Organic boost from expensive oil

New report forecasts rising profits for UK organic arable

Sustainable cereals are profitable cereals.
The production of organic combinable crops, such as wheat and barley, is set to generate greater margins compared to non-organic as the price of oil increases to US $200 a barrel – predicted by a recent Chatham House report to happen in 5 to 10 years – reveals a new study carried out for the Soil Association.

The study by Andersons, the farm business consultants, is titled ‘The impact of rising oil prices on organic and non-organic farm profitability’. It shows that with oil at US $200 a barrel, the profit margins of non-organic combinable crop systems range from £296 to £348 per hectare, per year whilst the organic margins range from £371 to £411. This is mainly due to the high cost of oil- based artificial fertilisers that are extensively used in non-organic systems which could soon rise to £550 a tonne.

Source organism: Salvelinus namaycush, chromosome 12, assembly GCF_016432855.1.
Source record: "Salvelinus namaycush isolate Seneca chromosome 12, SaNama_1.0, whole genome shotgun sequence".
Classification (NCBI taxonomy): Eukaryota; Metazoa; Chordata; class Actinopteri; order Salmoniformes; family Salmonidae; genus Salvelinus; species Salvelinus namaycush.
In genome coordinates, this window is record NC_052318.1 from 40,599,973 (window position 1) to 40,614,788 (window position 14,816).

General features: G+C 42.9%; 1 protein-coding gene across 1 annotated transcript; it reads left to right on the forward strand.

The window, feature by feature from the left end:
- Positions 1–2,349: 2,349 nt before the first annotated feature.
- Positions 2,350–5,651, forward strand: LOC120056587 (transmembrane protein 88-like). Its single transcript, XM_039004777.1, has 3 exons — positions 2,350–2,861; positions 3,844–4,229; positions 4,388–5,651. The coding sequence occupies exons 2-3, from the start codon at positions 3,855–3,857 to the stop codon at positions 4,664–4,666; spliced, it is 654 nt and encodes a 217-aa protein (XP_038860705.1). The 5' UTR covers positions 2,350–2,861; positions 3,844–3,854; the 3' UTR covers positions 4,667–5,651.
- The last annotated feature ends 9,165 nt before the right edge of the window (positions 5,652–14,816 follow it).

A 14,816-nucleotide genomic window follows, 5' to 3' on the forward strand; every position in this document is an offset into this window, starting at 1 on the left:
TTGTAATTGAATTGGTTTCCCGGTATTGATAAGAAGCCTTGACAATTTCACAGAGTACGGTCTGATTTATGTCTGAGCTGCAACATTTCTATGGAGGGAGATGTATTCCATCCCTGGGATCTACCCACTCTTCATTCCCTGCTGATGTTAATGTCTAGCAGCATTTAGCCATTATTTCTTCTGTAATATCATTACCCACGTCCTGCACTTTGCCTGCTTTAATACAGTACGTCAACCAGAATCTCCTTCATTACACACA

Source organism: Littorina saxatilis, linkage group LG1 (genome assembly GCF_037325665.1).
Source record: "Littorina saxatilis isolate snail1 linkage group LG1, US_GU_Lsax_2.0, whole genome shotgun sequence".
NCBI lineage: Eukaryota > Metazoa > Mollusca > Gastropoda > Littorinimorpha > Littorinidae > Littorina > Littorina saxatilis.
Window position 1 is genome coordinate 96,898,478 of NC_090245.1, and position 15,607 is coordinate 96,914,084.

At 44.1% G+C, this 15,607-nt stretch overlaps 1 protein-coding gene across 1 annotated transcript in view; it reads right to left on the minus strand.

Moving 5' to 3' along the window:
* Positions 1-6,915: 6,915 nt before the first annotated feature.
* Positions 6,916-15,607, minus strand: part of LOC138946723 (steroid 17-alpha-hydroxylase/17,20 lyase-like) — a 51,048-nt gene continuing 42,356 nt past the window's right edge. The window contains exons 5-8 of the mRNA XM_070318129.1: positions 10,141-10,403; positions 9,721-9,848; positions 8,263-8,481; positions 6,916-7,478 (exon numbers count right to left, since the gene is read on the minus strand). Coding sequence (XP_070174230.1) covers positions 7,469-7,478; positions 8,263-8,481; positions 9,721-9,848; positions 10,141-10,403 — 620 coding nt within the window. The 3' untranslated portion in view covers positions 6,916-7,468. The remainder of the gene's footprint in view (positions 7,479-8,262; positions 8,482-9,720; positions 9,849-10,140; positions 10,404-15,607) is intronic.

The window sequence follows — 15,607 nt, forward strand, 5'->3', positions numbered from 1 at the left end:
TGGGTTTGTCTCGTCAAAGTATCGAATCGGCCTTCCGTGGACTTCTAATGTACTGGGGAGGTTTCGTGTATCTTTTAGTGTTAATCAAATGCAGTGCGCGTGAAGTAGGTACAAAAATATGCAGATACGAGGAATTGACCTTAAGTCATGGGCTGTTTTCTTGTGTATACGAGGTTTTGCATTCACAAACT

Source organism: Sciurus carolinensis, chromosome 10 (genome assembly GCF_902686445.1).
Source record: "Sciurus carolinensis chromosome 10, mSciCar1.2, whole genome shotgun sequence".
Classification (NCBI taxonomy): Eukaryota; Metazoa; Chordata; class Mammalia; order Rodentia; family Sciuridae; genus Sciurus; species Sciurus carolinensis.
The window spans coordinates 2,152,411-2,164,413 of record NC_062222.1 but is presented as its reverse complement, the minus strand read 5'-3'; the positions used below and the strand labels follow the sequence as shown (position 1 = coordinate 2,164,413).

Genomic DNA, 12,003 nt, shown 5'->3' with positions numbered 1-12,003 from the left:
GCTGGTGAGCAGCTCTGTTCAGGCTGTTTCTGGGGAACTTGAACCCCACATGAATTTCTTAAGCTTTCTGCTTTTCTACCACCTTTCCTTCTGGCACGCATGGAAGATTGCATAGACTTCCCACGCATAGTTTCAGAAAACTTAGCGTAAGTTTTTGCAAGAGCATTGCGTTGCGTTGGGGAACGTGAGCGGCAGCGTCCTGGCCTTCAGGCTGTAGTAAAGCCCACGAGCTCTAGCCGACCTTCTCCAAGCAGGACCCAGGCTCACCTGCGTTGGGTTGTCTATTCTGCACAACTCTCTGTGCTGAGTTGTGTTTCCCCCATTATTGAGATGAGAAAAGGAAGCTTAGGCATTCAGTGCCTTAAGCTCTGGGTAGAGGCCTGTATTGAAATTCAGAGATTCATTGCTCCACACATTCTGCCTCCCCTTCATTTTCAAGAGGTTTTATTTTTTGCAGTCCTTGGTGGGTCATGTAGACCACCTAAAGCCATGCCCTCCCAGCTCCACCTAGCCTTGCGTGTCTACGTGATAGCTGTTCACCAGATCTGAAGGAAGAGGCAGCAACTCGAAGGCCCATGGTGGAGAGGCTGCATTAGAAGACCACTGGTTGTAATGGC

At such prices, the fabled efficiency of fossil-fuel and fertiliser dependent industrial farming begins to crash. Organic farming does not use artificial chemical fertilisers, instead building soil fertility through crop rotations and particularly the use of clover that fixes nitrogen naturally from the atmosphere using the sun’s energy and photosynthesis. Typically, clover can fix 200kg of nitrogen per hectare over a year

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